When choosing a deadbolt, look for such features:
as a bolt that extends at least one inch when in the locked position,
to resist ramming and kicking, hardened steel inserts to prevent the bolt
from being sawed off, and a reinforced strike plate with extra long mounting
screws to anchor the lock effectively.
Most deadbolts are single-cylinder (they
operate from the outside with a key and from the inside with a thumb latch).
Double-cylinder deadbolts require a key to open the lock from both outside
and inside your home. These locks are especially effectively for doors
with glass within 40 inches of the lock, because an intruder cannot break
the glass and unlock the door by reaching through (check with law enforcement
or Fire Marshal before installing a double-cylinder deadbolt, because
there are fire code restrictions).
As an alternative, security glazing can be applied to glass panels in
or near the door, or shatterproof glass can be installed, though these
options can be expensive.
Sliding Glass Doors…
Sliding glass doors can offer easy entry into your home. To improve
security on existing sliding glass doors, you can install keyed locking
devices that secure the door to the frame; adjust the track clearances
on the doors so they can't be pushed out of their tracks of the closed
door to prevent the door from opening even if the lock is jimmied or removed.
Most standard double-hung windows have thumb-turn locks between the
two window panels. Don't rely on these, they can be pried open or easily
reached through a broken pane. Instead, install keyed locking devices
to prevent the window from being raised from the outside, but make sure
everyone in the house knows where to find the key in case of an emergency.
An easy, inexpensive way to secure your windows is to use the "pin
trick". Drill an angled hole through the top frame of the upper window.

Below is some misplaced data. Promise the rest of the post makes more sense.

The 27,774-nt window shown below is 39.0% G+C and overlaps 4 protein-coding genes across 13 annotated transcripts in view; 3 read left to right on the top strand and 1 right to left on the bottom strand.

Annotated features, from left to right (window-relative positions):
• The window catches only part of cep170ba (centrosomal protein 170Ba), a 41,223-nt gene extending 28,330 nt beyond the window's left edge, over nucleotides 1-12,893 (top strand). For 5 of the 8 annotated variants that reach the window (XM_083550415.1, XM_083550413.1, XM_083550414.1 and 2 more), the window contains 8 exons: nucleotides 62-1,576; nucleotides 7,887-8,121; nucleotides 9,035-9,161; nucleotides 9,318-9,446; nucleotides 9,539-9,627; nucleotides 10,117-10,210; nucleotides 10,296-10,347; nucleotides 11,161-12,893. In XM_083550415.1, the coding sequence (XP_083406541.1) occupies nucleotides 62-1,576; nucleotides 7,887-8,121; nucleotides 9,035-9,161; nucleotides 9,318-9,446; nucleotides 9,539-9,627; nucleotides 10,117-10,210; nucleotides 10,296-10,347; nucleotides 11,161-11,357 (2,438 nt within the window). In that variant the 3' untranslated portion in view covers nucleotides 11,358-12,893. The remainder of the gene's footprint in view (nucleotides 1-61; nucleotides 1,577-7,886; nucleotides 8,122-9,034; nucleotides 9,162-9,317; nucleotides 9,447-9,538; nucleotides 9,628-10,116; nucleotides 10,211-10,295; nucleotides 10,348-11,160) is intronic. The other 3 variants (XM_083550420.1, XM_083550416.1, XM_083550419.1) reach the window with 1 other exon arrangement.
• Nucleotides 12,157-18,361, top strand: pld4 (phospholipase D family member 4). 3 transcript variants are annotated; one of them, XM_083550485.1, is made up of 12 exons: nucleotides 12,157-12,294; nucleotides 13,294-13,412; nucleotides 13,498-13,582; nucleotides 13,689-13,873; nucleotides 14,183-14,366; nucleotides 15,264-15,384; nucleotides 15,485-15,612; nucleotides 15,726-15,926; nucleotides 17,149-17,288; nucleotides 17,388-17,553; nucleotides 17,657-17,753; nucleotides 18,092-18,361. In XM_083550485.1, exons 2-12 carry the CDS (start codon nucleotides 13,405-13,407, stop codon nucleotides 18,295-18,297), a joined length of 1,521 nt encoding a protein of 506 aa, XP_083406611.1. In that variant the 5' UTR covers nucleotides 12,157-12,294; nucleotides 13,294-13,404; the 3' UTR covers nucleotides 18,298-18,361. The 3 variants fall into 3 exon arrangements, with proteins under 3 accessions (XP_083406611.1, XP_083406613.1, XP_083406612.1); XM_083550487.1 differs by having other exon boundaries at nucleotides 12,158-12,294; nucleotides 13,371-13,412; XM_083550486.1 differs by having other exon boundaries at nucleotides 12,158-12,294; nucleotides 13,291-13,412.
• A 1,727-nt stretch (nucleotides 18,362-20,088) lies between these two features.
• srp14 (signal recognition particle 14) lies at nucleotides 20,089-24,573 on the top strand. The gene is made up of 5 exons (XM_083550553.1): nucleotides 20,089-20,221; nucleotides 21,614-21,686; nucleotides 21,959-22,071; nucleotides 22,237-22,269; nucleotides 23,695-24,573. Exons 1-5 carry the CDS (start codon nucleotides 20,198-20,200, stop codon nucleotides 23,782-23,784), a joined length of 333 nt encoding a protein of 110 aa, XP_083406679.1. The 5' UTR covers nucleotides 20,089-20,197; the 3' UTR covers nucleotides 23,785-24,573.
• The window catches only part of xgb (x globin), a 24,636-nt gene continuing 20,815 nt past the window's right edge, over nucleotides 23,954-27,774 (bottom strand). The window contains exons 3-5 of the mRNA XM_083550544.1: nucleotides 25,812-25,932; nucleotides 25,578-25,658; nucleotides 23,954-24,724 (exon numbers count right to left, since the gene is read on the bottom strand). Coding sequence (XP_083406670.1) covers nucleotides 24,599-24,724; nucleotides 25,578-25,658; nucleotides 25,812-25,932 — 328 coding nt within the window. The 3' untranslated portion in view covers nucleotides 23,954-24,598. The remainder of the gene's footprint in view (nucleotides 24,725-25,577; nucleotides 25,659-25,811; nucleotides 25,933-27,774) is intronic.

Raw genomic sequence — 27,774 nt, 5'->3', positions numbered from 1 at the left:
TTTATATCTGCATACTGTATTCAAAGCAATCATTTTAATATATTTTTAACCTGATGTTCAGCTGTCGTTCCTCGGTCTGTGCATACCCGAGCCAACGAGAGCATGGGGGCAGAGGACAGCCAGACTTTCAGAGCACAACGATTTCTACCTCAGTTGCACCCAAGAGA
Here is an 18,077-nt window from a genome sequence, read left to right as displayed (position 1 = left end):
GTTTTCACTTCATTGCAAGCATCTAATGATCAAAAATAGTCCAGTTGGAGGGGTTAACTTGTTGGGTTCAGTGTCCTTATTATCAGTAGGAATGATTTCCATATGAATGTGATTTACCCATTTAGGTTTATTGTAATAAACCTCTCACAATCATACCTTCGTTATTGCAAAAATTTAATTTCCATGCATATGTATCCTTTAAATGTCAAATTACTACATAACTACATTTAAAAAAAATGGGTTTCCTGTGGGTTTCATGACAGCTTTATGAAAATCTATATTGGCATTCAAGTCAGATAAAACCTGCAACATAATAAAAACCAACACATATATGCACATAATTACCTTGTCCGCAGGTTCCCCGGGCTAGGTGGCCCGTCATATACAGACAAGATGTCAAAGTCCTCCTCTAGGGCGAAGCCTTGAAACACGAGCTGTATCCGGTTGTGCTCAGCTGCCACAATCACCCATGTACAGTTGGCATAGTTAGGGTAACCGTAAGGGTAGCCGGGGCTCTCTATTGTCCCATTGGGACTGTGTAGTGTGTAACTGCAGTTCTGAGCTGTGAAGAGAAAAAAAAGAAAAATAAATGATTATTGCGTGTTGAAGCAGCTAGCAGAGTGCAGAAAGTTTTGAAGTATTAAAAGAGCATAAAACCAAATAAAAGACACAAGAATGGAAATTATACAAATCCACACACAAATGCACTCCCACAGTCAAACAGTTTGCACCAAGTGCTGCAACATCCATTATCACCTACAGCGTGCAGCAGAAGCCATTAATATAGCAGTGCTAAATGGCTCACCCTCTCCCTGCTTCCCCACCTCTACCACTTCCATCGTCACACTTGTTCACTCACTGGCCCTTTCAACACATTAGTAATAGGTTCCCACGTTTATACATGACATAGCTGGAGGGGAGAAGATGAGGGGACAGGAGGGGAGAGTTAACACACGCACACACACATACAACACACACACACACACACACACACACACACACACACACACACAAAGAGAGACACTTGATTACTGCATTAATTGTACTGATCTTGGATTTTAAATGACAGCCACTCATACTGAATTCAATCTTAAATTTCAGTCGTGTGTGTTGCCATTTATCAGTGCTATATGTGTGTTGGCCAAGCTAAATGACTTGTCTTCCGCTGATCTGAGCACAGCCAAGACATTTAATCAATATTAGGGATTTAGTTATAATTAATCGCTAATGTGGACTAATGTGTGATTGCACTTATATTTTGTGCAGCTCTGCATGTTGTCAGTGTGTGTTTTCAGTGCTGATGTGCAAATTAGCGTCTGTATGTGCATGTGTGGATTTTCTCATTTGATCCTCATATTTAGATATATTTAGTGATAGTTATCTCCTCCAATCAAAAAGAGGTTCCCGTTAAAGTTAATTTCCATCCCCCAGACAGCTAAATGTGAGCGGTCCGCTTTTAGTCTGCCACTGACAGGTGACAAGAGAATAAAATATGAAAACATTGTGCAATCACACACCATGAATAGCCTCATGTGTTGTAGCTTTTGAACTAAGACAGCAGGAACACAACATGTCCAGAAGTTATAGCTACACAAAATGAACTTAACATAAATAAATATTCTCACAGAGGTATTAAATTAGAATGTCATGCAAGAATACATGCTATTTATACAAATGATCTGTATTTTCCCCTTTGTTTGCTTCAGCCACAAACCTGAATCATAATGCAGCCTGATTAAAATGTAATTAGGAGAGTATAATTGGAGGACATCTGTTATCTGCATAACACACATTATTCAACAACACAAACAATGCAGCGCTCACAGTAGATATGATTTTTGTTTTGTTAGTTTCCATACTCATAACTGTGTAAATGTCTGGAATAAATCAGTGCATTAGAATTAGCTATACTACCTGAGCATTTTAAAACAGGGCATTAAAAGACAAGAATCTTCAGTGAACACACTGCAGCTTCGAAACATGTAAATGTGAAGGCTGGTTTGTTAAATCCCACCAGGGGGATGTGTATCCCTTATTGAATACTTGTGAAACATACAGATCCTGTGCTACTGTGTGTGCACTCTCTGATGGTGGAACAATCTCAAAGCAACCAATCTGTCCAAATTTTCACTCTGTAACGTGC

Then insert a nail or eyebolt. The window can't be opened until you remove
the nail. Make a second set of holes with window partly openly so you
can have ventilation without intruders.
Lighting is one of the
most cost-effective deterrents to burglary. Indoor-lighting gives the
impression that a home is occupied. If you are going to be away from your
home, consider using automatic timers to switch interior lights on and
off at preset times.
Outdoor lighting can eliminate hiding places. Install exterior lighting
near porches, rear, and side driveways, garage doors, and all other points
of entry. Entryways to your home should always be well lighted. Place
lights out of reach from the ground so the bulbs cannot be removed or
broken. Aim some lights away from the house so you can see if anyone is
approaching, or install motion-sensing lights, which turn on automatically
as some approaches.
Shrubs and Landscaping…
Your home's walkways and landscaping should
direct visitors to the main entrance and away from private areas. The
landscaping should provide maximum visibility to and from your house.
Trim shrubbery that could conceal criminal activity near doors and windows.
Provide light on areas of dense shrubs and trees that could serve as hiding
places. Cut back tree limbs that could help thieves climb into windows,
and keep yard fencing low enough too avoid giving criminals places to
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